First 2 weeks as a nurse - The impressions of a newbie.

  1. Hey folks!
    As some of you may know, I am a newly-graduated and licensed LPN. I was hired at my local hospital on a Meg/Surg floor, and have completed the first two weeks of an orientation period of indeterminate length (I'll be turned loose on my own when the NM, my preceptor, and myself all feel that I am ready - not before). I wanted to report my impressions of these first two weeks to any who might be interested.

    So far, the pace has been reasonable. My preceptor and I have had no more than 4 pts at a time, and at least one of these has been scheduled for discharge each day - also, the first admission after a discharge is ours as well. It has been explained to me that this is d/t the need to learn both admission and discharge procedures fully. Also, we share a tech with two other nurses, so I have extra time to worry about charting in the computer instead of constantly dealing with "code brown's". LPNs here do everything the RNs do except admission assessments and careplans.

    My preceptor is an uncommonly capable LPN with more than 30 years experience. In our first 30 minutes together she assessed my comfort level and skills levels (I have some prior healthcare background), and then asked me three questions: 1) What is it that you expect to learn from me? 2) How best do you think you'll learn them?; and 3) What skill/area/procedure set, etc. do you think is your weakest?

    I answered her just as directly. "My skills and basic knowledge level is pretty good, and I am comfortable dealing with patients, but I will have the most trouble with unit and facility P&Ps, and the specific way we computer chart and document meds. I desperately need a good understanding of the work routines and expected duties. As to how I learn best, I wish you'd throw me in the deep end and be standing immediately by to toss me a life preserver as needed." So... that is how we're doing it.

    The first day, I mostly trailed her, doing tasks as directed and watching everything she did and how she did it. Starting on day 2, I did nearly everything with her watching my every move, directing me anywhere I asked or with anything she could see I was unfamiliar with. This progression has continued. She has so far maintained the "organization" aspect of our shift: what needs to be done next, and for which pt, etc. Starting tomorrow, all that changes. She told me today that from now own, our patients would be my patients, and she would only "keep you from messing up". I promised to ask any questions I had before doing anything.

    My floor is busy, with barely enough time to do everything we need to for our patients. However, I do not feel as if the pace is impossibly frantic, or the workload on any of our staff is too great. Day shift averages 1:5 nurse/pt ratio, and the processes seem to be 95+ percent optimized. Not saying we haven't had a few hectic days, but on the whole they seem manageable.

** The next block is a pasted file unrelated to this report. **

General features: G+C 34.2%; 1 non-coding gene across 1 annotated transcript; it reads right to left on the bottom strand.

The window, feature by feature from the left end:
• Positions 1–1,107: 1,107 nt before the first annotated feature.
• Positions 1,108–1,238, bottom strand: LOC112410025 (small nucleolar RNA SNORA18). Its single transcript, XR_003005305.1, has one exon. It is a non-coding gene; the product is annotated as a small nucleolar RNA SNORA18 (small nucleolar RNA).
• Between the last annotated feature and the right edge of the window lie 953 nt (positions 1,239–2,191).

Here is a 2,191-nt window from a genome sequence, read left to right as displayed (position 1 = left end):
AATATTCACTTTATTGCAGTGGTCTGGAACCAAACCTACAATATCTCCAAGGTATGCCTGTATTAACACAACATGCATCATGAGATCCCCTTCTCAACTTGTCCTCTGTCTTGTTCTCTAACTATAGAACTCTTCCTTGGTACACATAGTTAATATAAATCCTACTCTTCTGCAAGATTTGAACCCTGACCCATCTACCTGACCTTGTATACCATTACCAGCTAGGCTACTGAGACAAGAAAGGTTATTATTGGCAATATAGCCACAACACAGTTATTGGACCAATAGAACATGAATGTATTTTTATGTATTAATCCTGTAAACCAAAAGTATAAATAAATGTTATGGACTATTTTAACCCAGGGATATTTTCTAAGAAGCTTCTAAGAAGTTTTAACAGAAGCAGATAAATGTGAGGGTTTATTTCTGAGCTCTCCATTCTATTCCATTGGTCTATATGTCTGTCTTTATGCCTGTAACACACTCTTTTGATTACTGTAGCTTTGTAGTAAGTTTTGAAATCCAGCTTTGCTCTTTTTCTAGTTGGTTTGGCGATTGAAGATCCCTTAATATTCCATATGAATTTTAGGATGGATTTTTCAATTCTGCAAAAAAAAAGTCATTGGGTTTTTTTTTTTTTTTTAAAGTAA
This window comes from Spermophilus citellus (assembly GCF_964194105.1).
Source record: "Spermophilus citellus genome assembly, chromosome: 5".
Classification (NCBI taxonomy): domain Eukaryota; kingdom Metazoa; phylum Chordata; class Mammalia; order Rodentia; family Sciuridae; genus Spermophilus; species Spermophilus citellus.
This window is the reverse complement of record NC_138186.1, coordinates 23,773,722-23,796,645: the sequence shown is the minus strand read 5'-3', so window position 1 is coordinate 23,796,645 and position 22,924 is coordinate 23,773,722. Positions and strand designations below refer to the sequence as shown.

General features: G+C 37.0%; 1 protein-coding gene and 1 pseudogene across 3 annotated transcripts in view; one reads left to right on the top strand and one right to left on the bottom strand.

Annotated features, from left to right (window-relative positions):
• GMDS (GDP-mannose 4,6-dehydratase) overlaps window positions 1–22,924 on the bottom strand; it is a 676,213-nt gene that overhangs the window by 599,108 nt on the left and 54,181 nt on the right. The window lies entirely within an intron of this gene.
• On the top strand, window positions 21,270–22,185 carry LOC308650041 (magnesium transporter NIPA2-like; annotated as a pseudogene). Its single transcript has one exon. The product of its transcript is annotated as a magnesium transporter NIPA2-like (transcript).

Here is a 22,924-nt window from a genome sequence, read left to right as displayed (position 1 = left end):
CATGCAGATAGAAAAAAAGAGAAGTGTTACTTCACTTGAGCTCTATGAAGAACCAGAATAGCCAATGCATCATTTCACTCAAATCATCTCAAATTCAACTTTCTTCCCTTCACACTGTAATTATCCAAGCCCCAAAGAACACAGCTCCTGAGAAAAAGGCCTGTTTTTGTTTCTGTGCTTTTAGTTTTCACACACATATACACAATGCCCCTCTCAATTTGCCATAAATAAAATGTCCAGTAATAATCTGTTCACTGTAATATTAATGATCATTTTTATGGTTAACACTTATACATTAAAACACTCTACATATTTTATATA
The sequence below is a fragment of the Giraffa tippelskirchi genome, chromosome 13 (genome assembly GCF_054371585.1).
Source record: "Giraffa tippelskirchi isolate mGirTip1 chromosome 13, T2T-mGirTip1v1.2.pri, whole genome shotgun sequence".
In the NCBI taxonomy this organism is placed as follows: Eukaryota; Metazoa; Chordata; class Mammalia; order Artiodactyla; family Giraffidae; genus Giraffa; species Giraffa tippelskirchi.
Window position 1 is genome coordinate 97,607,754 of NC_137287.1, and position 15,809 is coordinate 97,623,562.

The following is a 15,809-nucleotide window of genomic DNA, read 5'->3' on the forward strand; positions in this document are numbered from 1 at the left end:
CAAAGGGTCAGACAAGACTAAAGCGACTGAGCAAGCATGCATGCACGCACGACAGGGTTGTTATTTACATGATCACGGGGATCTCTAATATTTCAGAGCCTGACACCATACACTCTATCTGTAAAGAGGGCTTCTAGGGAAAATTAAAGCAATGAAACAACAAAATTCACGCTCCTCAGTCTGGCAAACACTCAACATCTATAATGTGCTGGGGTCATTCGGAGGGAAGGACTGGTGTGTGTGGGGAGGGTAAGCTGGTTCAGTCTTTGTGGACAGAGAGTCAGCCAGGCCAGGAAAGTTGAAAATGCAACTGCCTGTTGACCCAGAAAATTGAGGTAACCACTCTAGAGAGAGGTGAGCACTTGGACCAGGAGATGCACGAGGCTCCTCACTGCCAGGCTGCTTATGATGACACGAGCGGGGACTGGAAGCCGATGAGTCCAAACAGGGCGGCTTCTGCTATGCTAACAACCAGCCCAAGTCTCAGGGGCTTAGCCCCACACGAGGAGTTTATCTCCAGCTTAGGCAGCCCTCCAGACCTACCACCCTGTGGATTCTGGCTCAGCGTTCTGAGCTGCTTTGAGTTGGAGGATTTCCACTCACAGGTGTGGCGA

Let me take a few lines to address "eating new nurses" and toxic environments. While some of my new coworkers are not terribly outgoing or overly friendly with "the new guy", all without exception have been helpful and professional to/with this new nurse. I haven't seen any of the "cattiness" or negativity others have suggested is routine.

    Overall, my initial impression of this profession and my starting position within it is positive. I have seen a few things that I'd adjust, had I the power to do so, but on the whole, I have found satisfaction with my new career.

    Any "words of wisdom" would be appreciated.
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  2. 3 Comments

  3. by   Haunted
    Wow! You sound very professional, very caring and thoughtful and you also sound like you have a lot of self respect . Very insightful post also. My only advice would be to make sure you take care of YOU during your shift, remember to sit when you can, grab a bite to eat, don't get dehydrated and continue to be a great teamplayer. There is a reason why they have more than 1 shift in a day, you are just 1 person and if you did not complete every diddly darned thing during your shift just hand it off to the next shift and don't let anyone lay a guilt trip on you. Get posting your progress!
  4. by   clee1
    Quote from Haunted
    Wow! You sound very professional, very caring and thoughtful and you also sound like you have a lot of self respect . Very insightful post also. My only advice would be to make sure you take care of YOU during your shift, remember to sit when you can, grab a bite to eat, don't get dehydrated and continue to be a great teamplayer. There is a reason why they have more than 1 shift in a day, you are just 1 person and if you did not complete every diddly darned thing during your shift just hand it off to the next shift and don't let anyone lay a guilt trip on you. Get posting your progress!
    Thank you for replying. So far, I have had sufficient time for breaks and for lunch. Also, there seems to be no problem with saying "I need to take 5..." (our code for a bathroom break). Folks pretty well cover for each other here, and just today I saw the NM go in to start an IV on a particularly difficult stick.

    I can just about guarantee that I'm not gonna accept a guilt-trip about anything. I know I do the best I possibly can, and that's all I can do. If something gets left over, it gets left over.
  5. by   sissyboo
    That really sounds like a great learning environment! I'm glad everything is going so well for you. Even though I am not a nurse, I'm sure you'll do just fine on your own. Good Luck!

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